Feature this: A steel ring 6 feet across spins several feet above the ground. Beside it is a twin steel ring, and they rotate around each other.
Now add this: Each ring has a track inside — not unlike a mammoth hamster wheel — and a sinewy performer runs on the track in each ring.
At one point, one of the artists leaps out of the inner wheel and races on top of it as it spins and rotates around the other ring. Are you reaching for your Dramamine yet?
“Wheel of Death” is the appropriate name Cirque du Soleil has given to this eye-popping, heart-pumping performance in “Kooza,” the 2007 production making its way back to the Bay Area, with shows running through March 10 under the near San Francisco’s Oracle Park. The Montreal super troupe’s Big Tent hasn’t been in the area since 2019, and its San Francisco run is followed by a San Jose engagement in April and May.
“Kooza’s” finale is equally gobsmacking: An artist (Cirque calls its performers artists, and you can see why) stands on stilts 6 feet above the ground. He focuses on a massive teeterboard below him, balanced on a fulcrum. As he jumps on top of it, four men leap onto the other end of the board, pushing Stilt-Man way into the stratosphere. He flips several times, landing perfectly on his stilted feet.
How does Cirque keep its artists alive? Publicist Julie Desmarais said its directors invest much research into its acts’ impact and safety requirements: “We push the boundaries of acrobatics. We make tricks that have never been seen before. We do a lot of analysis and research in the physics of impact. We always ask ourselves: Can we make it work?”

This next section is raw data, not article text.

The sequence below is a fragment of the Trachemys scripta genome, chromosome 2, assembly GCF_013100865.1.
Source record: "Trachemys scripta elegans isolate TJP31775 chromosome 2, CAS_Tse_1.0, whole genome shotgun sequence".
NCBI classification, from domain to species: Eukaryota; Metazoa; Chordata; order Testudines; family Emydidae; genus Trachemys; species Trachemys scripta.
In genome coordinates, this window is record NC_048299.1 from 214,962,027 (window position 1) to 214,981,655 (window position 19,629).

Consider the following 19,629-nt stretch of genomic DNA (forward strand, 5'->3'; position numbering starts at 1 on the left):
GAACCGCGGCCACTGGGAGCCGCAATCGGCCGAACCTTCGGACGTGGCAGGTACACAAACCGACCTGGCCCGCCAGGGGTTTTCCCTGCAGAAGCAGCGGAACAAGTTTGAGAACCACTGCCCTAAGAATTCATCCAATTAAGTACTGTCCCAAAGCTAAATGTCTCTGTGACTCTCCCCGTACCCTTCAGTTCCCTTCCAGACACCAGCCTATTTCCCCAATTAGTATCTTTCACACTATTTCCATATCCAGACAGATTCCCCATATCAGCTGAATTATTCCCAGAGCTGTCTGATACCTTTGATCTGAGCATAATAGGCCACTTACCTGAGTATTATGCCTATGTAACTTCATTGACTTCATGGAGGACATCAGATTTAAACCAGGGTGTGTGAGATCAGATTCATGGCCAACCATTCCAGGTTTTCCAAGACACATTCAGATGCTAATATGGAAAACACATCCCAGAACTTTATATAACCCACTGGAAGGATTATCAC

They make it work. Cirque creates a new act about every two years.
If the teeterboard is the finale, what the heck happens between these acts?
“Kooza” is about The Innocent tempted along life’s path by a flashy miscreant.
Elizaveta Parmenova, a Muscovite who has been flipping through the air for Cirque for nine years and is understudy for The Innocent, said “Kooza’s” story “is like a beautiful fairy tale of life. Everybody can feel it in their heart.”
Offstage, Cirque artists’ training takes place on what appears to be a volleyball court, where they head-butt a ball over a net to each other without using their hands. In the corner, a gymnast attempts to crush a trampoline with his mighty thrusts.
Cirque’s core performers and staff number nearly 150, and local workers are hired to assist. On a recent afternoon, Dennis Vanta, a costumier from San Jose, was busy tending to the detail on a vermilion cap.
“Kooza” has 4,000 articles of costume, a separate trailer for air-conditioning (it gets hot continuously being thrown up and down) and tends to the families of the many performers and crew members who travel with the company.
Cirque du Soleil’s“Kooza” continues through March 10 under the Big Tent in Oracle Park’s Parking Lot A, San Francisco, and runs April 18 to May 25 at the Santa Clara County Fairgrounds, 344 Tully Road, San Jose. Tickets are $30 to $324 and higher at cirquedusoleil/kooza.